Earlier this summer, Shell Vacations made technology industry headlines with its use of Big Data. Working with ZDirect and Arizona State University, Shell Vacations LLC, a Wyndham Vacation Ownership subsidiary, utilized an eight-question survey designed to determine the willingness of consumers, based on demographics, to pay for vacation rental amenities, such as larger timeshare units with additional bedrooms. The study sought to understand how timeshare owners perceive price in relation to value.

Although the concept of asking a few questions in order to gain information sounds simple, there are inherent challenges. Which questions do you ask? Do you ask eight questions, ten, or perhaps only three? How do you get people to respond to your questions, how do you manage the data and most importantly, how do you translate the data you acquire into dollars and cents?

In the Shell Vacations study, called the “Shell Vacations Hospitality 2013 Logit Study,” Arizona State University was involved for the specific purpose of determining whether the traditional survey method used by academia could be made to work by practicing revenue managers. In other words, can the hospitality industry take data collection and turn it into response and revenue?

According to information released by ZDirect, the Shell Vacations study generated $100,000 in room revenues for the company. To put the success of the Shell Vacations study in perspective, the standard click-through return rate in the timeshare industry for questionnaires is only 3 percent, with Shell Vacations projecting their questionnaire would receive only 1,500 respondents. Instead, 10,000 timeshare owners replied.

Shayne Paddock, ZDirect CIO explains, “Shell Vacations Hospitality was able to learn far more than originally intended; they not only understand future booking probabilities, but they know how to structure questionnaires that get big results and drive big revenues.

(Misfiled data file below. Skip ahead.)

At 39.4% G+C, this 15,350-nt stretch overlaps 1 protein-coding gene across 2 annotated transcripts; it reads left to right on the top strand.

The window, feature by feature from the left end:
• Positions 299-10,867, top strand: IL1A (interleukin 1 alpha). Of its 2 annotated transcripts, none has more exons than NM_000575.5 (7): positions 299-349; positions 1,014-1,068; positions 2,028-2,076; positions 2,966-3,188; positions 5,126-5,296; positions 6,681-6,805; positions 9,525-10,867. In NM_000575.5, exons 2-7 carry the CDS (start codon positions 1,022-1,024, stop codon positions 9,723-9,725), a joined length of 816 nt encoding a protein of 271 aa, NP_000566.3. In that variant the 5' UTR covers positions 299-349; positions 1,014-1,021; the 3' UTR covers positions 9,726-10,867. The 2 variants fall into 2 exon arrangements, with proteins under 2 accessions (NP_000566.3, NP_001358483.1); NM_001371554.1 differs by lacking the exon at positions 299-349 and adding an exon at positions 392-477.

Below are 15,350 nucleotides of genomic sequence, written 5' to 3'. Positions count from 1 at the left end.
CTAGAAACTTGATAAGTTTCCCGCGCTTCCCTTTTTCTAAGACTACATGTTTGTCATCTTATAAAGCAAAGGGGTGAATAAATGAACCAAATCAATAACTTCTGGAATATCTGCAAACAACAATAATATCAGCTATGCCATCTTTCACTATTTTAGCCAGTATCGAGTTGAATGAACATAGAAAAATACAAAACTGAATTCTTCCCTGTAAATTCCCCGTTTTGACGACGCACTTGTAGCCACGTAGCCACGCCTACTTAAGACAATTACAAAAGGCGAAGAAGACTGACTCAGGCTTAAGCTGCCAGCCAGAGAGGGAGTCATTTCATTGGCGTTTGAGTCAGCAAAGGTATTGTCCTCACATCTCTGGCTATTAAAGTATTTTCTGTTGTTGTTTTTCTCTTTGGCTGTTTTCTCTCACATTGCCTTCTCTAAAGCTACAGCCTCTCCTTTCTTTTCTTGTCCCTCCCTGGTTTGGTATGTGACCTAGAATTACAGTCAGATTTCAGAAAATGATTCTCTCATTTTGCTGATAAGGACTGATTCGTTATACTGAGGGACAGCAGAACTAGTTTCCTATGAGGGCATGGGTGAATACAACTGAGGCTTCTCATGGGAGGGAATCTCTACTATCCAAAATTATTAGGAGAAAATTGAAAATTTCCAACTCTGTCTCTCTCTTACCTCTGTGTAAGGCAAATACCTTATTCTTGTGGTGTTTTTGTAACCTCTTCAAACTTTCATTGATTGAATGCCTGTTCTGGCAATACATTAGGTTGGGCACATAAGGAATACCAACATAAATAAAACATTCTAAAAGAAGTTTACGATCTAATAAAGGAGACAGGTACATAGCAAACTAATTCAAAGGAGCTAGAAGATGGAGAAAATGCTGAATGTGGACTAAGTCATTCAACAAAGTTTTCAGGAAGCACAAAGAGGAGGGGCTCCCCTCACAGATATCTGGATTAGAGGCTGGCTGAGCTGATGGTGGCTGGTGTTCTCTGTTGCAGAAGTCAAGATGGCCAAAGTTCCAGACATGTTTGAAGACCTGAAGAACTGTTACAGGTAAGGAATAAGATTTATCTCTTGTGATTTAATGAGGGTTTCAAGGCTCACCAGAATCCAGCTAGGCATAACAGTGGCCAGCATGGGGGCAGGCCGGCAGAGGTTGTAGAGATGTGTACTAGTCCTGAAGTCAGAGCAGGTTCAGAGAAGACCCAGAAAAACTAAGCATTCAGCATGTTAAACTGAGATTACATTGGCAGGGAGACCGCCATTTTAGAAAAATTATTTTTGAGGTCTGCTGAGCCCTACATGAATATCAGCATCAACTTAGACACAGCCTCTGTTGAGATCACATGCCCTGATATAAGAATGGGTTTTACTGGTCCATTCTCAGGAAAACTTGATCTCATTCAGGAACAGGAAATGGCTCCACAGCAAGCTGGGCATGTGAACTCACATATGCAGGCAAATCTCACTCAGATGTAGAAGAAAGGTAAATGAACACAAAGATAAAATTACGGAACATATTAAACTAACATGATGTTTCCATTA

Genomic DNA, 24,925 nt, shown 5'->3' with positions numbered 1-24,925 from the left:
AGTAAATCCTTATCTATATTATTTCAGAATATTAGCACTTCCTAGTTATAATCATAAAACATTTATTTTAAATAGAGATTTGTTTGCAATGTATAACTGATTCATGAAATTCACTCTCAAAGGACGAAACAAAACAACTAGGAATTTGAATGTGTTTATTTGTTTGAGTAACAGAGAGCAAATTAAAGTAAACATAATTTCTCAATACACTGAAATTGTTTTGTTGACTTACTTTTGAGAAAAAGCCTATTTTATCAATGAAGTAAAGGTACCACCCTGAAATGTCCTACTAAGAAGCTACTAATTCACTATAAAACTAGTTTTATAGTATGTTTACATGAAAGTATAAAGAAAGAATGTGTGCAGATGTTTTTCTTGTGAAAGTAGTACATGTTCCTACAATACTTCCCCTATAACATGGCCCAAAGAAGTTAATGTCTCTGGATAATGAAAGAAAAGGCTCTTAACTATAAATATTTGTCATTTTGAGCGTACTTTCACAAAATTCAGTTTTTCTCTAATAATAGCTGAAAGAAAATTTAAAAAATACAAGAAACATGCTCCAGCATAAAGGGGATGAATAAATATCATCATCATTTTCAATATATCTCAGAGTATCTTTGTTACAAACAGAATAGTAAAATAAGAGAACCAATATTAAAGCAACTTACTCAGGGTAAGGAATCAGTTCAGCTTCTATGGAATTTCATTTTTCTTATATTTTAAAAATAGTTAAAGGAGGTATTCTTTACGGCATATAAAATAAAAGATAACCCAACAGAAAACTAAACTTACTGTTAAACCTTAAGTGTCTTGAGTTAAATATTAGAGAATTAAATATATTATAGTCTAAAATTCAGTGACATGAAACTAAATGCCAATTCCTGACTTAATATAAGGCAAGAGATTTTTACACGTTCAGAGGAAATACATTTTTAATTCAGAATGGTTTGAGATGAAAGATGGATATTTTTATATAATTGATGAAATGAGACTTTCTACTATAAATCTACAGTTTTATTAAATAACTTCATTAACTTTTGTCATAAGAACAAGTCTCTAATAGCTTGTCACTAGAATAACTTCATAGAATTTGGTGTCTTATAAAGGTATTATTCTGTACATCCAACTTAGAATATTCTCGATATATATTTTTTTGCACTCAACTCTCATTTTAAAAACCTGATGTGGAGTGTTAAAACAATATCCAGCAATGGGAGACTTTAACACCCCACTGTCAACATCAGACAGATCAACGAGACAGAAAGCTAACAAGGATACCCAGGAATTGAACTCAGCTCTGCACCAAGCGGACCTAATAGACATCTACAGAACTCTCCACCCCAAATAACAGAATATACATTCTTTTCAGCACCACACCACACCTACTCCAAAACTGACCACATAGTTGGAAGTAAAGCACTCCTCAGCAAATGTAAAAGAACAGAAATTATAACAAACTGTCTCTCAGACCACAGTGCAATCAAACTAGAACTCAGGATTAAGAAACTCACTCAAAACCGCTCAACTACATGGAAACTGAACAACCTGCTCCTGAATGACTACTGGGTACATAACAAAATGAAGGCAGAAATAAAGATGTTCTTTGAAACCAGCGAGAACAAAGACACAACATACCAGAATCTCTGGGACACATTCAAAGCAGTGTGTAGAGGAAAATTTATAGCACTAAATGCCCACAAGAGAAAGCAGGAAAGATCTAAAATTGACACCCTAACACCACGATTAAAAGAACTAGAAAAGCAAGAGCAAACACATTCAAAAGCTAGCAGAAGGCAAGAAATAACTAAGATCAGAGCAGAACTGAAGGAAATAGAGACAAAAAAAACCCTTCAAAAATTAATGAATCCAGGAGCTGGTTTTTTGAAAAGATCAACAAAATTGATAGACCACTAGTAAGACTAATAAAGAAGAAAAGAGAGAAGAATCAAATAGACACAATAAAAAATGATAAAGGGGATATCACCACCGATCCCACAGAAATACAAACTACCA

By asking very real questions, rather than hiding behind a lot of marketing smoke and mirrors, and being honest and upfront as to why they were requesting the information, they produced a huge amount of intelligence.”

We are already living in a Big Data world. Google, eBay and even Facebook were conceptualized with Big Data methodologies in mind, and in many ways, their resources can be there for our benefit and utilization. Cited in the “At the Big Data Crossroads” study is this example of MGM Resorts putting Big Data to work effectively.

Recognizing Facebook with its 1.1 billion customers as clearly being Big Data, MGM Resorts uses Facebook advertising in sophisticated ways. Facebook targets keywords in user profiles and other social signals, utilizes third-party data, and even offers tools such as Custom Audiences, (for advertising to your own client list via Facebook) and Facebook Exchange for real-time bidding on ad placement and retargeting.

By using a refined advertising strategy that takes advantage of these and other Facebook tools, MGM Resorts estimates a return on Facebook advertising that is between three- and fifteen-fold.

Only a few years ago, companies did not have the capability to acquire the scope of information that is available today, nor could they have handled the data flood it would have produced. The technology and systems weren’t in place.

Today the situation is very different. With big picture data, we can make better decisions, we can respond to our markets in more targeted ways and at the same time, implement plans that work faster and return more profits because much guesswork will be eliminated. Big Data doesn’t have to replace traditional data management, but we will be called on to find ways for the old and the new systems to coexist in a hybridized way.

As with other business practices, it seems that vacation ownership is on the brink of playing catch-up before many people even realize the game has started. Yet because of the types of data our industry obtains in order to function and the additional data we could all so easily obtain in order to function better, timeshares, travel and the hospitality industry is an ideal environment for Big Data implementation to thrive.

Big Data offers so many ways for us to get creative, inspire partnerships, and distinguish ourselves as front-runners; we’d be small minded to miss the opportunities it affords.